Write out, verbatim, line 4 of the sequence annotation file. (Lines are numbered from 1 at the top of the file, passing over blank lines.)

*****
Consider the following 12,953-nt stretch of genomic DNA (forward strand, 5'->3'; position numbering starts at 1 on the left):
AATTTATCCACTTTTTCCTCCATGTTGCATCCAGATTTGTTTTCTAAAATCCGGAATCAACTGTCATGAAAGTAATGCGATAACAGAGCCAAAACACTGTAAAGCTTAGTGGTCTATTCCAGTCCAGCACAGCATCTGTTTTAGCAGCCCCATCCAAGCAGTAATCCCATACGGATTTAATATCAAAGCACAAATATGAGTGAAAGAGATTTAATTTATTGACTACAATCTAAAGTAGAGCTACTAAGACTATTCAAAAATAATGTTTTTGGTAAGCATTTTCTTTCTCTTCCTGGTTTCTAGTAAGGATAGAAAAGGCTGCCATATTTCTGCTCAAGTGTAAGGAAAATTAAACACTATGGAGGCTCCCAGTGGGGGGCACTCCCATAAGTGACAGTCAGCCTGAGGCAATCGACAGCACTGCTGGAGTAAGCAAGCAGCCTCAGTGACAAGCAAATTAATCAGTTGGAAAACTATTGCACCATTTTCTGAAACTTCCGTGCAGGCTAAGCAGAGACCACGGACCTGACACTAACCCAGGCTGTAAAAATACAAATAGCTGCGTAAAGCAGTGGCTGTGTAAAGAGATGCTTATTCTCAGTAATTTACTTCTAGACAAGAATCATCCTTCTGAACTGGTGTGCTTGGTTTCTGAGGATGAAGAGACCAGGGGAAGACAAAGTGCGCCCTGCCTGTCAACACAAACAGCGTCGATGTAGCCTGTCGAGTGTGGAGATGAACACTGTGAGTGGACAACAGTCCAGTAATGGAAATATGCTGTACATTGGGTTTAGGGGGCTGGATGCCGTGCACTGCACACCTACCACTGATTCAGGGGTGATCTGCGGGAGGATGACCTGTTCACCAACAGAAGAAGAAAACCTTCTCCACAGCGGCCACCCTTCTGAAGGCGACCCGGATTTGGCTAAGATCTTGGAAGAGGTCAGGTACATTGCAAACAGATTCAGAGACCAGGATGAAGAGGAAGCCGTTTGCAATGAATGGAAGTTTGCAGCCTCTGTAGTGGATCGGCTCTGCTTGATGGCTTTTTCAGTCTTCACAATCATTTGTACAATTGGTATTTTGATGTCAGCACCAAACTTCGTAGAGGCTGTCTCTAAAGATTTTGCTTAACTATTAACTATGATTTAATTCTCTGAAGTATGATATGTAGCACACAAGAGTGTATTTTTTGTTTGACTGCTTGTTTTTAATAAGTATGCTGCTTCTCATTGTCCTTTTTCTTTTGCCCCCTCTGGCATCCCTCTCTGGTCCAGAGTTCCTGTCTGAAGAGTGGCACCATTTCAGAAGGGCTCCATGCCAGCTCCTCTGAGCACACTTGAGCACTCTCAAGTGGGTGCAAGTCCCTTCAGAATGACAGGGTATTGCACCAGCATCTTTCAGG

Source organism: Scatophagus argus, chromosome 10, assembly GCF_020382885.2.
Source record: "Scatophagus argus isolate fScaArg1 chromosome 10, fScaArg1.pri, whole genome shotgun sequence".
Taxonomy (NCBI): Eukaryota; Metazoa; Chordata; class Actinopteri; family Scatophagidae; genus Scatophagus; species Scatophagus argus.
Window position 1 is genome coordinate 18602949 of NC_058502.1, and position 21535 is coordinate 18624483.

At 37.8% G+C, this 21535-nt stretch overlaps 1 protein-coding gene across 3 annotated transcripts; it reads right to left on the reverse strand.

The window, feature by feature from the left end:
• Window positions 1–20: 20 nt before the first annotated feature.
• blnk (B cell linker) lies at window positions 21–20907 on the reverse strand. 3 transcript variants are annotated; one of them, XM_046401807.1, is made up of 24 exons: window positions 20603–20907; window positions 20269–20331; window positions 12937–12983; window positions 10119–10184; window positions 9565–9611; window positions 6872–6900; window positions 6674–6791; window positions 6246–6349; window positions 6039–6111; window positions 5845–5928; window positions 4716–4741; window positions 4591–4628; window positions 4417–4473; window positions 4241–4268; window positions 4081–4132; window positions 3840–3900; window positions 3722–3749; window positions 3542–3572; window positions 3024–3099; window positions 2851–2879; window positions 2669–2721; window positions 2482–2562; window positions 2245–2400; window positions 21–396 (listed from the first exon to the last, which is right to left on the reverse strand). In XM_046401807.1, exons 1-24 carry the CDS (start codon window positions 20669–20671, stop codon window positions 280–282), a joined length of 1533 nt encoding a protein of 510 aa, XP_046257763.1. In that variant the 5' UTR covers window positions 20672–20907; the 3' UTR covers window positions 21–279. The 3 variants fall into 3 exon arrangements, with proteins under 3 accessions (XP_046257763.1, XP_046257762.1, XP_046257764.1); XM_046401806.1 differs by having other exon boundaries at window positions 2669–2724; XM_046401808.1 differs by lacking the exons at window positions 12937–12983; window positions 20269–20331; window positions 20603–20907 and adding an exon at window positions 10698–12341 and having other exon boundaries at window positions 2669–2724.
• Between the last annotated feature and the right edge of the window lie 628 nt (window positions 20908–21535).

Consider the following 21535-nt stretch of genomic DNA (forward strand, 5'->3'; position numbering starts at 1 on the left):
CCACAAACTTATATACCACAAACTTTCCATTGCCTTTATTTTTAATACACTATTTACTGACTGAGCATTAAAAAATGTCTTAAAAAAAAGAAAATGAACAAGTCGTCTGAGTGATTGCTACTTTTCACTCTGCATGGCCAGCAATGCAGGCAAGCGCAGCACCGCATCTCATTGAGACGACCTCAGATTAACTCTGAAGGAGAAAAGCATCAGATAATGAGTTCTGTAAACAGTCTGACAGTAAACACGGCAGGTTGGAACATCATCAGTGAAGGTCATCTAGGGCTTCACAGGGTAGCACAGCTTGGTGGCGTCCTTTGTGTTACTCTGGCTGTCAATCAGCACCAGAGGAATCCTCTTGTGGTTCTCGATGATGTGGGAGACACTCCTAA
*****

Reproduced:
Source record: "Scatophagus argus isolate fScaArg1 chromosome 10, fScaArg1.pri, whole genome shotgun sequence".